Pollinator Link


By: Mike Fox

Neighbours pitch in to clear up

A 20 metre Chinese Elm Celtis sinensis creates a lot of green waste to be chipped and cleared from the gully. Neighbours Rebecca, Didier, Don and Clair pitched in to clear up the huge pile of branches.

a

Miranda, Griffith Uni Environment Law student

d
d

s

s

A big clean-up needs a big chipper. Miranda loved using our Greenfield’s 8.5hp Piecemaker that virtually sucks the branches into the blades for chipping. Thanks to Southside Sport & Recreation Club who provided the grant for purchasing the chipper.

The Piecemaker is proving its value saving over $2,000 on the cost of removing the Chinese Elm, a benefit for our whole community, in particular restoration of Mt Gravatt Environmental Reserve.

ss

Miranda, Annette and Marshal hard at work

s

s

s

The clean up is well on the way with Marshal and Annette (property owner) in background preparing branches for chipping and Miranda operating the machine.
dd
d
dds

s

Laughing Kookaburra Dacelo novaeguineae

d

d

d

Even the local wildlife is joining in the clean up. This Laughing Kookaburra Dacelo novaeguineae is hunting for worms and spiders among the leaf litter. The Kookaburras are really enjoying the restoration work as more worms, insects and spiders are thriving among the planting, mulching and logs.

sd

d

Northern Jumping Spider Mopsus mormon

It is inspiring to find the variety of wildlife returning to the gully. This beautiful Northern (Green) Jumping Spider Mopsus mormonwas hunting for flies, moths or grasshoppers for lunch. Creating habitat for wildlife means we have natural pest control and over time we will hopefully tempt some of the beautiful insectivorous birds out the forest. Birds like the Striated Pardalots Pardalotus striatus and the beautiful Black-faced Monarch Monarcha melanopsiss not only add sound and beauty to our backyards, they also hunt insects like mosquitos on our behalf.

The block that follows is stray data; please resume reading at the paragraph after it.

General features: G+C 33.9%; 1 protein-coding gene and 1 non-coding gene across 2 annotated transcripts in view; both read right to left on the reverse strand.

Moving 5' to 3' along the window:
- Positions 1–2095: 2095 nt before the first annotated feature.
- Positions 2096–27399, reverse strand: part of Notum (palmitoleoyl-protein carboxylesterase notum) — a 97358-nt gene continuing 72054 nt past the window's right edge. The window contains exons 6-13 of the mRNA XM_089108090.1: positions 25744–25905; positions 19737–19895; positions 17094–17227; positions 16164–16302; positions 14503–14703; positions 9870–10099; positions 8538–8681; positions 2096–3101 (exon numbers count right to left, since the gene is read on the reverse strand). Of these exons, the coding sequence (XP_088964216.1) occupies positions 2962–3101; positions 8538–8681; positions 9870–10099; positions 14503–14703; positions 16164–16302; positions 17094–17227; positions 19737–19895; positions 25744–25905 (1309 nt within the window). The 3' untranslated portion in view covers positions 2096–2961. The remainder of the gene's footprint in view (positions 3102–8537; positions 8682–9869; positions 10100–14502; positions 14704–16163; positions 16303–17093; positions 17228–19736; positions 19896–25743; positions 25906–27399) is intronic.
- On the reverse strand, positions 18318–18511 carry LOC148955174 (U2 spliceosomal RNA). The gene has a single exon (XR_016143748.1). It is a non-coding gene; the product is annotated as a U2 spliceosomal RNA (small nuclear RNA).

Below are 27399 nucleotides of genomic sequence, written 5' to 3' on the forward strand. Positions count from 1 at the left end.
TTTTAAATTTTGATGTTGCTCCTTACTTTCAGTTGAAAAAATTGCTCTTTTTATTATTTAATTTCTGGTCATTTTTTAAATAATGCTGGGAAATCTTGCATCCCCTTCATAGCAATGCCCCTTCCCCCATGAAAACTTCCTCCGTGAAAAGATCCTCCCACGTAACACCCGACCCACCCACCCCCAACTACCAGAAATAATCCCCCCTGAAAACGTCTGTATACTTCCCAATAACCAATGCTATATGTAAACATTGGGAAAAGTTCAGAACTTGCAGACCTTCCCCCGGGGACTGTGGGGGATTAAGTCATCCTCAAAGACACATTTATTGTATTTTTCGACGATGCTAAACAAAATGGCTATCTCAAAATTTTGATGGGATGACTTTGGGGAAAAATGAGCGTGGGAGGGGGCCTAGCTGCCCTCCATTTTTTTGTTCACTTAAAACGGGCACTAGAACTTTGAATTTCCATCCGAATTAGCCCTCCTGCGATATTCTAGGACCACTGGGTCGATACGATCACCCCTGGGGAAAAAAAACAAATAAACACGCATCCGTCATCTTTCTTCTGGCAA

Striped Marsh Frog eggs

Another amazing find was these eggs of the Striped Marshfrog Limnodyynastes peroni in one of semi-permanent rock pools created by the return of the permanent spring.

Striped Marsh Frogs are a native ground dwelling frog with a distinctive “toc …. toc …. toc” call. To listen scroll to Calling on the Frogs of Australia web page and click “Hear it now.”

s

s

Red Cedar

s

With the Chinese Elm down and the chipping finished we can now plant nine advanced Red Cedars donated by Dave and Liz, Roly Chapman Bushcare. Red Cedars (common name for a number of Toona species) are an attractive fast growing native that will help restore the gully habitat and privacy for the neighbours.

s

s

d

d

d

s

Arrowleaf Violet

d

The planting done on the Community Gully Day in August is now starting to create a presence in the gully.

d

d

d

d

Arrowleaf Violet in seed

d